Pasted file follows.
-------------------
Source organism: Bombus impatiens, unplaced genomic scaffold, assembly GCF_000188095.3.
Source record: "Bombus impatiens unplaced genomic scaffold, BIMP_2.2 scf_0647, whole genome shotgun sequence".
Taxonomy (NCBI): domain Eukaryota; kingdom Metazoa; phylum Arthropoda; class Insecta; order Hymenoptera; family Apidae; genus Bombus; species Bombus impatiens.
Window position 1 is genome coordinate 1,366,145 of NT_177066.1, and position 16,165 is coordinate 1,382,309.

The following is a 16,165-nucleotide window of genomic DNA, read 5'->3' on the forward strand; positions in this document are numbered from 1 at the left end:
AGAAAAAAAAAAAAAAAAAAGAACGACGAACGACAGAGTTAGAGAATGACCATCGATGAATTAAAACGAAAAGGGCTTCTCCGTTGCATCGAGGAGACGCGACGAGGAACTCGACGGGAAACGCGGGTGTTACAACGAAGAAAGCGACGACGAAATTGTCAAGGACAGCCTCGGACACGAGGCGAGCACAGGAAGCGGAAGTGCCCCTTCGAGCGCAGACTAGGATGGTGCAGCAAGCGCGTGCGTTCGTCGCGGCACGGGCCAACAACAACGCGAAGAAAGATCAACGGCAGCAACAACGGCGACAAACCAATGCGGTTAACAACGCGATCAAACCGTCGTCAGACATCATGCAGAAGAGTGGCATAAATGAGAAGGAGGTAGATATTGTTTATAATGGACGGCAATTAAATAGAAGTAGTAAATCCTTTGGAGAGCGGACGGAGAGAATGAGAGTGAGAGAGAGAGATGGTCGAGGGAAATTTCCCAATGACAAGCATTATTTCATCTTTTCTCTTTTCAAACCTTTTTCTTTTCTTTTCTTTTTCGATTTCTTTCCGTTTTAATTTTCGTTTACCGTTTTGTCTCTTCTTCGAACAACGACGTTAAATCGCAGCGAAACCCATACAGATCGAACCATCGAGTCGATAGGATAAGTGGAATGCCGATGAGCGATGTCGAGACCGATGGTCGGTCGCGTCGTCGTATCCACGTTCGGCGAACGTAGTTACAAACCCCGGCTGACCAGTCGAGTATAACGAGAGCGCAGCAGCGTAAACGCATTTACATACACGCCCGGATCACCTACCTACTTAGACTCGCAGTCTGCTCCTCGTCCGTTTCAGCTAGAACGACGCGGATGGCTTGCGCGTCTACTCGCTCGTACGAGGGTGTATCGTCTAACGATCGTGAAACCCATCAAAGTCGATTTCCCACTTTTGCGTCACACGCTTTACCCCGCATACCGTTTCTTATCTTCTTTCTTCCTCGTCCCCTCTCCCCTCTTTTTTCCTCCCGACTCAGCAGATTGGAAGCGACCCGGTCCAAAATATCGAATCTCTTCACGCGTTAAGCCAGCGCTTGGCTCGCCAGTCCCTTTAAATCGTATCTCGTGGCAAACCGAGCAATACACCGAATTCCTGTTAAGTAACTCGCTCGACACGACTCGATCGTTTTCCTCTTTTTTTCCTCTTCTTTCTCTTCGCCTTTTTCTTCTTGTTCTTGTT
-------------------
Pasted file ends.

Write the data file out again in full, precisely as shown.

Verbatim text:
Source organism: Bombus impatiens, unplaced genomic scaffold, assembly GCF_000188095.3.
Source record: "Bombus impatiens unplaced genomic scaffold, BIMP_2.2 scf_0647, whole genome shotgun sequence".
Taxonomy (NCBI): domain Eukaryota; kingdom Metazoa; phylum Arthropoda; class Insecta; order Hymenoptera; family Apidae; genus Bombus; species Bombus impatiens.
Window position 1 is genome coordinate 1,366,145 of NT_177066.1, and position 16,165 is coordinate 1,382,309.

The following is a 16,165-nucleotide window of genomic DNA, read 5'->3' on the forward strand; positions in this document are numbered from 1 at the left end:
AGAAAAAAAAAAAAAAAAAAGAACGACGAACGACAGAGTTAGAGAATGACCATCGATGAATTAAAACGAAAAGGGCTTCTCCGTTGCATCGAGGAGACGCGACGAGGAACTCGACGGGAAACGCGGGTGTTACAACGAAGAAAGCGACGACGAAATTGTCAAGGACAGCCTCGGACACGAGGCGAGCACAGGAAGCGGAAGTGCCCCTTCGAGCGCAGACTAGGATGGTGCAGCAAGCGCGTGCGTTCGTCGCGGCACGGGCCAACAACAACGCGAAGAAAGATCAACGGCAGCAACAACGGCGACAAACCAATGCGGTTAACAACGCGATCAAACCGTCGTCAGACATCATGCAGAAGAGTGGCATAAATGAGAAGGAGGTAGATATTGTTTATAATGGACGGCAATTAAATAGAAGTAGTAAATCCTTTGGAGAGCGGACGGAGAGAATGAGAGTGAGAGAGAGAGATGGTCGAGGGAAATTTCCCAATGACAAGCATTATTTCATCTTTTCTCTTTTCAAACCTTTTTCTTTTCTTTTCTTTTTCGATTTCTTTCCGTTTTAATTTTCGTTTACCGTTTTGTCTCTTCTTCGAACAACGACGTTAAATCGCAGCGAAACCCATACAGATCGAACCATCGAGTCGATAGGATAAGTGGAATGCCGATGAGCGATGTCGAGACCGATGGTCGGTCGCGTCGTCGTATCCACGTTCGGCGAACGTAGTTACAAACCCCGGCTGACCAGTCGAGTATAACGAGAGCGCAGCAGCGTAAACGCATTTACATACACGCCCGGATCACCTACCTACTTAGACTCGCAGTCTGCTCCTCGTCCGTTTCAGCTAGAACGACGCGGATGGCTTGCGCGTCTACTCGCTCGTACGAGGGTGTATCGTCTAACGATCGTGAAACCCATCAAAGTCGATTTCCCACTTTTGCGTCACACGCTTTACCCCGCATACCGTTTCTTATCTTCTTTCTTCCTCGTCCCCTCTCCCCTCTTTTTTCCTCCCGACTCAGCAGATTGGAAGCGACCCGGTCCAAAATATCGAATCTCTTCACGCGTTAAGCCAGCGCTTGGCTCGCCAGTCCCTTTAAATCGTATCTCGTGGCAAACCGAGCAATACACCGAATTCCTGTTAAGTAACTCGCTCGACACGACTCGATCGTTTTCCTCTTTTTTTCCTCTTCTTTCTCTTCGCCTTTTTCTTCTTGTTCTTGTT